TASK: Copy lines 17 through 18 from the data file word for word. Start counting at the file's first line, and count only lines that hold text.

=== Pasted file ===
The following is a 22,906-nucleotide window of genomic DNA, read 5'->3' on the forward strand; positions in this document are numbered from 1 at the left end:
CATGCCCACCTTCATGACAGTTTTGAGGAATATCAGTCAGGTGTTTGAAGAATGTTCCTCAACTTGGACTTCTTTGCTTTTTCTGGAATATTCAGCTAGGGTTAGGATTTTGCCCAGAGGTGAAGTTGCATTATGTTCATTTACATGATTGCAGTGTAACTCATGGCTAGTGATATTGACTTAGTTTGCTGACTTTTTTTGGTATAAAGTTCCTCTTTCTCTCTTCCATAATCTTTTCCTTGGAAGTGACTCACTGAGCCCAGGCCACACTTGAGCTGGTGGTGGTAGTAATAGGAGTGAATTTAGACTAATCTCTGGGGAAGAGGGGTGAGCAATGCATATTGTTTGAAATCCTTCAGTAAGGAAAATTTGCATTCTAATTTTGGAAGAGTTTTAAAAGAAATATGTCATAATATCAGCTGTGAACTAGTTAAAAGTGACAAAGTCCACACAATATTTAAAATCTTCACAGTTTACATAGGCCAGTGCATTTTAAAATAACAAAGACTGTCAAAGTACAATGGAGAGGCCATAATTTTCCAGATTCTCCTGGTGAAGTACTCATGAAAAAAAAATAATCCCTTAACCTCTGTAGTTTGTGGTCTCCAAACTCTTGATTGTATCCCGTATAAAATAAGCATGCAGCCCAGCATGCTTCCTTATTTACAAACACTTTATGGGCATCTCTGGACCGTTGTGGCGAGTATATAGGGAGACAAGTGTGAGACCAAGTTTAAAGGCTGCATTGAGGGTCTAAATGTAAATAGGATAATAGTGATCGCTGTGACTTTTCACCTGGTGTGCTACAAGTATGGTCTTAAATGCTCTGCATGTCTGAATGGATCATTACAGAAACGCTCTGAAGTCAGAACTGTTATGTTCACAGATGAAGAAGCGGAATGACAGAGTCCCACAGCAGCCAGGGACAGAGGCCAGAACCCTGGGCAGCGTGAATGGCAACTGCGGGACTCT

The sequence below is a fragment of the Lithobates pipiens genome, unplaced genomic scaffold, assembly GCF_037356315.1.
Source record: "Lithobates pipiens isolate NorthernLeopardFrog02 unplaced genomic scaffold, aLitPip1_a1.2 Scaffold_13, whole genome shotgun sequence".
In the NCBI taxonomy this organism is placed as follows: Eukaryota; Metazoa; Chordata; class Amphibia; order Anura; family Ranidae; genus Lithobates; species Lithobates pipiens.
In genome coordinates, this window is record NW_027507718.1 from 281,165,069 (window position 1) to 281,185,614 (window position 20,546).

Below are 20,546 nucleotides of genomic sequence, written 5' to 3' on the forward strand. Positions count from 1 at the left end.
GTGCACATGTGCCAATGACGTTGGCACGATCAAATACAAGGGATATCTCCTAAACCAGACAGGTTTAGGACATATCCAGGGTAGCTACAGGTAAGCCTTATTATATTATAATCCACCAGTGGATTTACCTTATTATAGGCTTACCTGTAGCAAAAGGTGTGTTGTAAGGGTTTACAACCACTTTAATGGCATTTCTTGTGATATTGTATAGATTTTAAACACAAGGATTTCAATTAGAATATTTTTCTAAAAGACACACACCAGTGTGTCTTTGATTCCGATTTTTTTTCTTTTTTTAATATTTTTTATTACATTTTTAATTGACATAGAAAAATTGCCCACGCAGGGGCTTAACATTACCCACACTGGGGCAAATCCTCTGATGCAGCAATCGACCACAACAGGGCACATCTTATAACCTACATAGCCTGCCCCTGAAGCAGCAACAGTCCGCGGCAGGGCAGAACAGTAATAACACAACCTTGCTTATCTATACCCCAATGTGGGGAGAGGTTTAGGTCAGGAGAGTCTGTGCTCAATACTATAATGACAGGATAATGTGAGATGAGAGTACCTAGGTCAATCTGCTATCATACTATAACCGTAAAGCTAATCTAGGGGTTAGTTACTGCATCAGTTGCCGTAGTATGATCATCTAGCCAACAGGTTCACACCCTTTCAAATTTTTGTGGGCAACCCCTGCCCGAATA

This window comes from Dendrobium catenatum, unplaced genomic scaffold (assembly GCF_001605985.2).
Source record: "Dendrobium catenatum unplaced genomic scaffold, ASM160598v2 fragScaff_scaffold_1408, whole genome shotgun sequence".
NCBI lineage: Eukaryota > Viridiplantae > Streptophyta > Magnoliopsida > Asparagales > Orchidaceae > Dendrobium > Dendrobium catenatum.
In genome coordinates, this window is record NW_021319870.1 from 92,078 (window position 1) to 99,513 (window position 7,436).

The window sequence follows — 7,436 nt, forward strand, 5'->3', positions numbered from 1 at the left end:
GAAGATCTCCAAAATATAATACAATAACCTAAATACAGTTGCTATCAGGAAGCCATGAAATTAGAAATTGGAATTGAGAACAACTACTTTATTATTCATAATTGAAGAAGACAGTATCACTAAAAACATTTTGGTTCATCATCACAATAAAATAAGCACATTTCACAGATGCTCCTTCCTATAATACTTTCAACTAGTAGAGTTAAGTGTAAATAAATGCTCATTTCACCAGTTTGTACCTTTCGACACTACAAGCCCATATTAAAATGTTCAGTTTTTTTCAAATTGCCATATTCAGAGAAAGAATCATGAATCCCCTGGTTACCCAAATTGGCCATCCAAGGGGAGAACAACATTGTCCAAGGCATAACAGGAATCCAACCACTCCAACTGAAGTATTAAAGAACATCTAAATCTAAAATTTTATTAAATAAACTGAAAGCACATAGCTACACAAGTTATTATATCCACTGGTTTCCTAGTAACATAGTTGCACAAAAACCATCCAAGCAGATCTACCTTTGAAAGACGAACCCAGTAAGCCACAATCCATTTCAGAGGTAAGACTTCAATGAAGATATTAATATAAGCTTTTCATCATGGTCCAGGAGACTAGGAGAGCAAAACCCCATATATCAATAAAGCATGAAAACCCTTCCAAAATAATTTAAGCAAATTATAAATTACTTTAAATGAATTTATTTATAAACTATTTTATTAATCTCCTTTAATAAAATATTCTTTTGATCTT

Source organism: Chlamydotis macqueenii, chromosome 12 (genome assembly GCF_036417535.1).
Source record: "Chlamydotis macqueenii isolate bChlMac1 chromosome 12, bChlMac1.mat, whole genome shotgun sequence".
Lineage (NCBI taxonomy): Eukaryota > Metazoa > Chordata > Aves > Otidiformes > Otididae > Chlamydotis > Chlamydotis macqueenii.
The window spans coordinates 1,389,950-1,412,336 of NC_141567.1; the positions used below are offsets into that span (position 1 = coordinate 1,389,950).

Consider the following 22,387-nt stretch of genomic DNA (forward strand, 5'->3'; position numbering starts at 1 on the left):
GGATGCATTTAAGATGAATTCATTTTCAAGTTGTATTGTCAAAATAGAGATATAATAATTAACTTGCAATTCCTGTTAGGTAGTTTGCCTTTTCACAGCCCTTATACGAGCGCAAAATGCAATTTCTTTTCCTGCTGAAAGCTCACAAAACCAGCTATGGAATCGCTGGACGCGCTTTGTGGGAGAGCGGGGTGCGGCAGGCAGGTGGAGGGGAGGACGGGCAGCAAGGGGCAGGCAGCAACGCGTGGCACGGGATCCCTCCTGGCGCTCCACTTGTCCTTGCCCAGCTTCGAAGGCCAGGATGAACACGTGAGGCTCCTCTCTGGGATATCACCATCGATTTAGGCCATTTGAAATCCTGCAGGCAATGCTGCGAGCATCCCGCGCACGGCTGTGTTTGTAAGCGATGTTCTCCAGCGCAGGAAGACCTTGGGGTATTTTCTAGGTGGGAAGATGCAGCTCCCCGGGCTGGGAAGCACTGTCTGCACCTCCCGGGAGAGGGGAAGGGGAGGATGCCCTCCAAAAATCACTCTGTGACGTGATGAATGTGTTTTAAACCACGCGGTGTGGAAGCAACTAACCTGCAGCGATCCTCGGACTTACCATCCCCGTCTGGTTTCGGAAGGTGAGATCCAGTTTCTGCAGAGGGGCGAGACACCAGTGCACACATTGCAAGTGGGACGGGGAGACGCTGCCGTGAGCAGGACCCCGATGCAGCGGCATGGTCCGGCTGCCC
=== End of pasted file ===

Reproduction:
Lineage (NCBI taxonomy): Eukaryota > Metazoa > Chordata > Aves > Otidiformes > Otididae > Chlamydotis > Chlamydotis macqueenii.
The window spans coordinates 1,389,950-1,412,336 of NC_141567.1; the positions used below are offsets into that span (position 1 = coordinate 1,389,950).